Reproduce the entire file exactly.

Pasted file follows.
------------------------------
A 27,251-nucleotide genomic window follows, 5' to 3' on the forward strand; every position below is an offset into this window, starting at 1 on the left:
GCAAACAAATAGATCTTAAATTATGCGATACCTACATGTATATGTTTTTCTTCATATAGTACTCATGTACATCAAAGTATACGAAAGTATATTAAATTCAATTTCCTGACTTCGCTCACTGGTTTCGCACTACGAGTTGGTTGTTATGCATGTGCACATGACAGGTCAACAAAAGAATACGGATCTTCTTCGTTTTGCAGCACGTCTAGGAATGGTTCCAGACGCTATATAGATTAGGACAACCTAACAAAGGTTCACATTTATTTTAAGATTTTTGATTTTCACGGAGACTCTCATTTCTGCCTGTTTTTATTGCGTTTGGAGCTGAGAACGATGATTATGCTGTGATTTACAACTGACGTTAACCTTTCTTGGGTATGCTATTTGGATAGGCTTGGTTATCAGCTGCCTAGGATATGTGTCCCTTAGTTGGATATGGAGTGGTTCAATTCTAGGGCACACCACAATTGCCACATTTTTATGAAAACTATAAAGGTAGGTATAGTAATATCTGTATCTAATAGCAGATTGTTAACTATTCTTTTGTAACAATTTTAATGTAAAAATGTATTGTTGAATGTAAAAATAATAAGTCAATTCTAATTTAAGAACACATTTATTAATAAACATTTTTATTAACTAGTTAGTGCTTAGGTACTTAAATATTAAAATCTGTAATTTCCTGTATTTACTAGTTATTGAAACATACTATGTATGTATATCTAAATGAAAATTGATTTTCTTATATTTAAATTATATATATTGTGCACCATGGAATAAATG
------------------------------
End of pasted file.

A 27,251-nucleotide genomic window follows, 5' to 3' on the forward strand; every position below is an offset into this window, starting at 1 on the left:
GCAAACAAATAGATCTTAAATTATGCGATACCTACATGTATATGTTTTTCTTCATATAGTACTCATGTACATCAAAGTATACGAAAGTATATTAAATTCAATTTCCTGACTTCGCTCACTGGTTTCGCACTACGAGTTGGTTGTTATGCATGTGCACATGACAGGTCAACAAAAGAATACGGATCTTCTTCGTTTTGCAGCACGTCTAGGAATGGTTCCAGACGCTATATAGATTAGGACAACCTAACAAAGGTTCACATTTATTTTAAGATTTTTGATTTTCACGGAGACTCTCATTTCTGCCTGTTTTTATTGCGTTTGGAGCTGAGAACGATGATTATGCTGTGATTTACAACTGACGTTAACCTTTCTTGGGTATGCTATTTGGATAGGCTTGGTTATCAGCTGCCTAGGATATGTGTCCCTTAGTTGGATATGGAGTGGTTCAATTCTAGGGCACACCACAATTGCCACATTTTTATGAAAACTATAAAGGTAGGTATAGTAATATCTGTATCTAATAGCAGATTGTTAACTATTCTTTTGTAACAATTTTAATGTAAAAATGTATTGTTGAATGTAAAAATAATAAGTCAATTCTAATTTAAGAACACATTTATTAATAAACATTTTTATTAACTAGTTAGTGCTTAGGTACTTAAATATTAAAATCTGTAATTTCCTGTATTTACTAGTTATTGAAACATACTATGTATGTATATCTAAATGAAAATTGATTTTCTTATATTTAAATTATATATATTGTGCACCATGGAATAAATG